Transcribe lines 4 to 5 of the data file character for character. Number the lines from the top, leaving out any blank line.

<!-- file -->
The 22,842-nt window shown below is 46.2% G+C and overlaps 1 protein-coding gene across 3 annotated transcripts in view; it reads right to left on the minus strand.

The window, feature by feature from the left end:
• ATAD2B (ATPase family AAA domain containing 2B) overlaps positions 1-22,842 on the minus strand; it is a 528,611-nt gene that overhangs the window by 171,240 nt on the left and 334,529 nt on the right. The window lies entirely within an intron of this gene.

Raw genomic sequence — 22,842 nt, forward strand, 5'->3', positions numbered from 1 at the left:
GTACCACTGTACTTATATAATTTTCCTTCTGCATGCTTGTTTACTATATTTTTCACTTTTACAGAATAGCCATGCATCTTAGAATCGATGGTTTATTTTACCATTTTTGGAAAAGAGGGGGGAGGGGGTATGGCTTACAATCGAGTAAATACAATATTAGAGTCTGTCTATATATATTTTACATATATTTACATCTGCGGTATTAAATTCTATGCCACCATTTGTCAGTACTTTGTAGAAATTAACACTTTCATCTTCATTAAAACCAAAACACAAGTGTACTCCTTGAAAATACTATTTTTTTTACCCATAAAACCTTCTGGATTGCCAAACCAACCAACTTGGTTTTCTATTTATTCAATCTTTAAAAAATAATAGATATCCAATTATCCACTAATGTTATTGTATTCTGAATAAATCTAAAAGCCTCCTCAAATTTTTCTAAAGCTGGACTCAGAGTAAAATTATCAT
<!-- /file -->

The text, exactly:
Raw genomic sequence — 22,842 nt, forward strand, 5'->3', positions numbered from 1 at the left:
GTACCACTGTACTTATATAATTTTCCTTCTGCATGCTTGTTTACTATATTTTTCACTTTTACAGAATAGCCATGCATCTTAGAATCGATGGTTTATTTTACCATTTTTGGAAAAGAGGGGGGAGGGGGTATGGCTTACAATCGAGTAAATACAATATTAGAGTCTGTCTATATATATTTTACATATATTTACATCTGCGGTATTAAATTCTATGCCACCATTTGTCAGTACTTTGTAGAAATTAACACTTTCATCTTCATTAAAACCAAAACACAAGTGTACTCCTTGAAAATACTATTTTTTTTACCCATAAAACCTTCTGGATTGCCAAACCAACCAACTTGGTTTTCTATTTATTCAATCTTTAAAAAATAATAGATATCCAATTATCCACTAATGTTATTGTATTCTGAATAAATCTAAAAGCCTCCTCAAATTTTTCTAAAGCTGGACTCAGAGTAAAATTATCAT